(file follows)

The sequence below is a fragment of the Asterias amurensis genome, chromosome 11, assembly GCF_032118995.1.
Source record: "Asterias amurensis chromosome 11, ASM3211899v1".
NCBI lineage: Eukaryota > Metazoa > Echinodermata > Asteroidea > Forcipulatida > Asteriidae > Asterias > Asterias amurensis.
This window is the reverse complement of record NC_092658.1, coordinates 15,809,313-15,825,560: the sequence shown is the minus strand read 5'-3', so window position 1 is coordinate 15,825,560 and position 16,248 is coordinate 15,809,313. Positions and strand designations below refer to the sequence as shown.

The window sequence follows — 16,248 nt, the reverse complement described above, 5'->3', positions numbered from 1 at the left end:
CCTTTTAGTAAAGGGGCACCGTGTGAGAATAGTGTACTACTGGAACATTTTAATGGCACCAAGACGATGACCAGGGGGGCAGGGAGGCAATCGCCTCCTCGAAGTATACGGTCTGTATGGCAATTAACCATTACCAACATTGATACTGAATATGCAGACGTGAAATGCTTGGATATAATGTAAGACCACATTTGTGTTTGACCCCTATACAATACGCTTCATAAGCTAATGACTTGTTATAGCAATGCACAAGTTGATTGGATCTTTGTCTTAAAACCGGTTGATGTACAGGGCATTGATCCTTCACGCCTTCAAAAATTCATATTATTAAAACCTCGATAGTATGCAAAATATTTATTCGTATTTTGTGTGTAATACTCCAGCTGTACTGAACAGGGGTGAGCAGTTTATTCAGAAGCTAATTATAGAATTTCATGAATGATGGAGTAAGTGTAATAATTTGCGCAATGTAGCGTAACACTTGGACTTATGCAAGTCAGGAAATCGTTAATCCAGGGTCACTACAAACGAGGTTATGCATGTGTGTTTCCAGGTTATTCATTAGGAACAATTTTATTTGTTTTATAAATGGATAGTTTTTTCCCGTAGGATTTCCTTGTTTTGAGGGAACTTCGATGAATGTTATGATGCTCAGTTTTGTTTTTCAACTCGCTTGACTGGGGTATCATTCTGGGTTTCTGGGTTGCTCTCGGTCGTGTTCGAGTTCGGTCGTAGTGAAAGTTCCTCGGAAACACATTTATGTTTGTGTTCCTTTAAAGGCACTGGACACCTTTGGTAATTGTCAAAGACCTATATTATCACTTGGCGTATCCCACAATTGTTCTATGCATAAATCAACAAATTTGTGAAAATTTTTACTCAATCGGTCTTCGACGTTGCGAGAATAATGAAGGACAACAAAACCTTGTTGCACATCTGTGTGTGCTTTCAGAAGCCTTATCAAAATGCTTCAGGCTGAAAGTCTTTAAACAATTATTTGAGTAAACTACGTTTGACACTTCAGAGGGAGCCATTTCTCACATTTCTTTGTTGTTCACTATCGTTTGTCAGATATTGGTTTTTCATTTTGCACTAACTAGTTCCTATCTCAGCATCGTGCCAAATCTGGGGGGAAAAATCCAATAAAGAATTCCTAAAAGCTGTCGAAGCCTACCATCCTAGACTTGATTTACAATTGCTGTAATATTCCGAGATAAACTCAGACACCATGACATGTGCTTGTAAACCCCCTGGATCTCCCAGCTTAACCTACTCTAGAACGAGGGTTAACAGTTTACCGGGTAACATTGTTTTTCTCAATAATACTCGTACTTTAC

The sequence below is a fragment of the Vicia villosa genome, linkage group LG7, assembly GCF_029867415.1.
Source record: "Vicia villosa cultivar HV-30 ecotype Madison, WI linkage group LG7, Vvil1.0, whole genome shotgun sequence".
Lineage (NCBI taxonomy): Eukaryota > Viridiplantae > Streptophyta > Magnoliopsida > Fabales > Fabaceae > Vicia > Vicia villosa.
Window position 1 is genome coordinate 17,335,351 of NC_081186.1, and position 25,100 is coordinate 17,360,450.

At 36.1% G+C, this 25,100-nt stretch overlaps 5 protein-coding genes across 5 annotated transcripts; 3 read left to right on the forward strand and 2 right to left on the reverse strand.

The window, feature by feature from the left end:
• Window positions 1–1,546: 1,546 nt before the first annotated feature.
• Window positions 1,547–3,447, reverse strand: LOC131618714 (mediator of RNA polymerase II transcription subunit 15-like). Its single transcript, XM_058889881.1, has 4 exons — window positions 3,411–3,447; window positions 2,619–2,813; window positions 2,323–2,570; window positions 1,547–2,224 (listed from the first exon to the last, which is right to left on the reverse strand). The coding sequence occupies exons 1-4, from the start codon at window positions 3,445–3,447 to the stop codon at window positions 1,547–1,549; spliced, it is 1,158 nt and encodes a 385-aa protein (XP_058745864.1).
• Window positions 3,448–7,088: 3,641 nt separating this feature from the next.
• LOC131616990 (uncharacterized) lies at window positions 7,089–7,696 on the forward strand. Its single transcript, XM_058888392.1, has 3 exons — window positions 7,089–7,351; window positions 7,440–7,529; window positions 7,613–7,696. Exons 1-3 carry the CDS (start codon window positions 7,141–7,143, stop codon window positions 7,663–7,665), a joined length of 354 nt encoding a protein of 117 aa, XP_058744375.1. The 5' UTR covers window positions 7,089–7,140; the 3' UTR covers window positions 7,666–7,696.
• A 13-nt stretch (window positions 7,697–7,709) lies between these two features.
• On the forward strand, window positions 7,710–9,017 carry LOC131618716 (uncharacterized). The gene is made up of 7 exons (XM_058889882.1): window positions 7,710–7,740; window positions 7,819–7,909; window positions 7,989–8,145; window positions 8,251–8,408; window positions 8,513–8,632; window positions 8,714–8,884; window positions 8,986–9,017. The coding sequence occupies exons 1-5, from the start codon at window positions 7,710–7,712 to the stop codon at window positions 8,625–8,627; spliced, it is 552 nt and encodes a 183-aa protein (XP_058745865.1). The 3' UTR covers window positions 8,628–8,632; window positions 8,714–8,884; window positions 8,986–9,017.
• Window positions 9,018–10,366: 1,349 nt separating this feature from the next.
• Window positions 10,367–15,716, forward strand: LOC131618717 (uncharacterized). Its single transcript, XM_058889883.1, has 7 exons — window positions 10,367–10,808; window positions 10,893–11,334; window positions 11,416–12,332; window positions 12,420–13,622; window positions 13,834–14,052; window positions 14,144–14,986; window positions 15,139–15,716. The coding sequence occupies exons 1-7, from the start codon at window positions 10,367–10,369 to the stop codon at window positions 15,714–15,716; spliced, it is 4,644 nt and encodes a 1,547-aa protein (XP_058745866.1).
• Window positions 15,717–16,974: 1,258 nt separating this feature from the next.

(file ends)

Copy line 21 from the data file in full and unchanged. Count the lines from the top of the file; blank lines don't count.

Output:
• Window positions 15,717–16,974: 1,258 nt separating this feature from the next.